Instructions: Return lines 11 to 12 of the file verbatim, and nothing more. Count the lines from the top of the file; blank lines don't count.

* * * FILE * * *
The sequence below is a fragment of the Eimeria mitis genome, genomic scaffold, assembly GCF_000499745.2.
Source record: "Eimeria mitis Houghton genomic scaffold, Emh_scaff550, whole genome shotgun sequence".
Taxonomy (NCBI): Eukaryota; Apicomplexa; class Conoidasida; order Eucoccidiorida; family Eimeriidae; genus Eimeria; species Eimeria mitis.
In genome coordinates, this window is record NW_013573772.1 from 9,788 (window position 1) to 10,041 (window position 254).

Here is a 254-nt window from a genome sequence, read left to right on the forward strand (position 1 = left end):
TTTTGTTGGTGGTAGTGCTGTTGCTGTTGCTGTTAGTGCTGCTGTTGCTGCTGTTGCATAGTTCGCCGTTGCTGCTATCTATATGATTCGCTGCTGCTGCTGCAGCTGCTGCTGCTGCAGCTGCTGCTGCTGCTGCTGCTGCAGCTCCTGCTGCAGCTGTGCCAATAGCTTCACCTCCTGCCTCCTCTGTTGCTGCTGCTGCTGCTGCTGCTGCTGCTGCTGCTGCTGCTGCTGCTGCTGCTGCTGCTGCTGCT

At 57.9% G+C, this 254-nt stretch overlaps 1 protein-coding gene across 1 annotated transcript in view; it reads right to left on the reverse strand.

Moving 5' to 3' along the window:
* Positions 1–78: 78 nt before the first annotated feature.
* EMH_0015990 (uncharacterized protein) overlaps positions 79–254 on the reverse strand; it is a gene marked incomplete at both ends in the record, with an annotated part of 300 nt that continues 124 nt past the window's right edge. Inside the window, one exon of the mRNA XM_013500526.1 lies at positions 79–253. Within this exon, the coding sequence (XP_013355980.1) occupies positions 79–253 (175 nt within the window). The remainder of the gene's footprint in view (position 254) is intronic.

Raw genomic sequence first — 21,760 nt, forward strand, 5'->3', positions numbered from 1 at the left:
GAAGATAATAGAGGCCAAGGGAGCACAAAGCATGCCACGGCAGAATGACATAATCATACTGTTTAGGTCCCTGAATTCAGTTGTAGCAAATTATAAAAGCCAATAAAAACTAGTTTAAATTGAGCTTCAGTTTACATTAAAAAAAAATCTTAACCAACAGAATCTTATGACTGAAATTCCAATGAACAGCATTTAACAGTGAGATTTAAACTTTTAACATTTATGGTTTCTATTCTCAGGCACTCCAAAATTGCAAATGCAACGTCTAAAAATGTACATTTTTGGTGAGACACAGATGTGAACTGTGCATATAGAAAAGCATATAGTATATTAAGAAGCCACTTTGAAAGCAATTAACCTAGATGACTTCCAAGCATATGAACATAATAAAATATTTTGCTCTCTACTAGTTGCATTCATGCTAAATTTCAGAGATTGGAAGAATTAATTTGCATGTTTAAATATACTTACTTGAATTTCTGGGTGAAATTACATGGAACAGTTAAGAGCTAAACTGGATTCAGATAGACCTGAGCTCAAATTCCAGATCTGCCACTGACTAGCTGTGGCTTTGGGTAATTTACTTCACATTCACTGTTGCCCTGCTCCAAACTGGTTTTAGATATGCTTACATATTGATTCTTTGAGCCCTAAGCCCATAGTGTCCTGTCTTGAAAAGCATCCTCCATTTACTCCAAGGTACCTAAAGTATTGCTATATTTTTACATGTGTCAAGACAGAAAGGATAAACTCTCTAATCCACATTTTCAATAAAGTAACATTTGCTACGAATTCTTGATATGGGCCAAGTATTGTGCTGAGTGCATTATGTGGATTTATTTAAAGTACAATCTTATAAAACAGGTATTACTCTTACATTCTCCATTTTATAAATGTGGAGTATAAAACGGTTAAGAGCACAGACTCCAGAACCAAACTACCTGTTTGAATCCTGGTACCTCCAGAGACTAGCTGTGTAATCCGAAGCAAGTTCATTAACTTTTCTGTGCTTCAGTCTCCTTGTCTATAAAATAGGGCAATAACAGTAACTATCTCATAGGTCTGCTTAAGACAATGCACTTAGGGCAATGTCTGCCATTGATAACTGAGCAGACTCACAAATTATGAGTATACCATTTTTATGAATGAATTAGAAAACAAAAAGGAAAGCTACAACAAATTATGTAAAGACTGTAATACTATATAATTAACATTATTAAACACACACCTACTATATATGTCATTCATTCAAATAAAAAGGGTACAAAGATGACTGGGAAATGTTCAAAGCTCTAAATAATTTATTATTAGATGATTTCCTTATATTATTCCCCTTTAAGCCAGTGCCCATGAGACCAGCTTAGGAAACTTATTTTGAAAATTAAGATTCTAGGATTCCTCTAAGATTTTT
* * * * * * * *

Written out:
Raw genomic sequence first — 21,760 nt, forward strand, 5'->3', positions numbered from 1 at the left:
GAAGATAATAGAGGCCAAGGGAGCACAAAGCATGCCACGGCAGAATGACATAATCATACTGTTTAGGTCCCTGAATTCAGTTGTAGCAAATTATAAAAGCCAATAAAAACTAGTTTAAATTGAGCTTCAGTTTACATTAAAAAAAAATCTTAACCAACAGAATCTTATGACTGAAATTCCAATGAACAGCATTTAACAGTGAGATTTAAACTTTTAACATTTATGGTTTCTATTCTCAGGCACTCCAAAATTGCAAATGCAACGTCTAAAAATGTACATTTTTGGTGAGACACAGATGTGAACTGTGCATATAGAAAAGCATATAGTATATTAAGAAGCCACTTTGAAAGCAATTAACCTAGATGACTTCCAAGCATATGAACATAATAAAATATTTTGCTCTCTACTAGTTGCATTCATGCTAAATTTCAGAGATTGGAAGAATTAATTTGCATGTTTAAATATACTTACTTGAATTTCTGGGTGAAATTACATGGAACAGTTAAGAGCTAAACTGGATTCAGATAGACCTGAGCTCAAATTCCAGATCTGCCACTGACTAGCTGTGGCTTTGGGTAATTTACTTCACATTCACTGTTGCCCTGCTCCAAACTGGTTTTAGATATGCTTACATATTGATTCTTTGAGCCCTAAGCCCATAGTGTCCTGTCTTGAAAAGCATCCTCCATTTACTCCAAGGTACCTAAAGTATTGCTATATTTTTACATGTGTCAAGACAGAAAGGATAAACTCTCTAATCCACATTTTCAATAAAGTAACATTTGCTACGAATTCTTGATATGGGCCAAGTATTGTGCTGAGTGCATTATGTGGATTTATTTAAAGTACAATCTTATAAAACAGGTATTACTCTTACATTCTCCATTTTATAAATGTGGAGTATAAAACGGTTAAGAGCACAGACTCCAGAACCAAACTACCTGTTTGAATCCTGGTACCTCCAGAGACTAGCTGTGTAATCCGAAGCAAGTTCATTAACTTTTCTGTGCTTCAGTCTCCTTGTCTATAAAATAGGGCAATAACAGTAACTATCTCATAGGTCTGCTTAAGACAATGCACTTAGGGCAATGTCTGCCATTGATAACTGAGCAGACTCACAAATTATGAGTATACCATTTTTATGAATGAATTAGAAAACAAAAAGGAAAGCTACAACAAATTATGTAAAGACTGTAATACTATATAATTAACATTATTAAACACACACCTACTATATATGTCATTCATTCAAATAAAAAGGGTACAAAGATGACTGGGAAATGTTCAAAGCTCTAAATAATTTATTATTAGATGATTTCCTTATATTATTCCCCTTTAAGCCAGTGCCCATGAGACCAGCTTAGGAAACTTATTTTGAAAATTAAGATTCTAGGATTCCTCTAAGATTTTT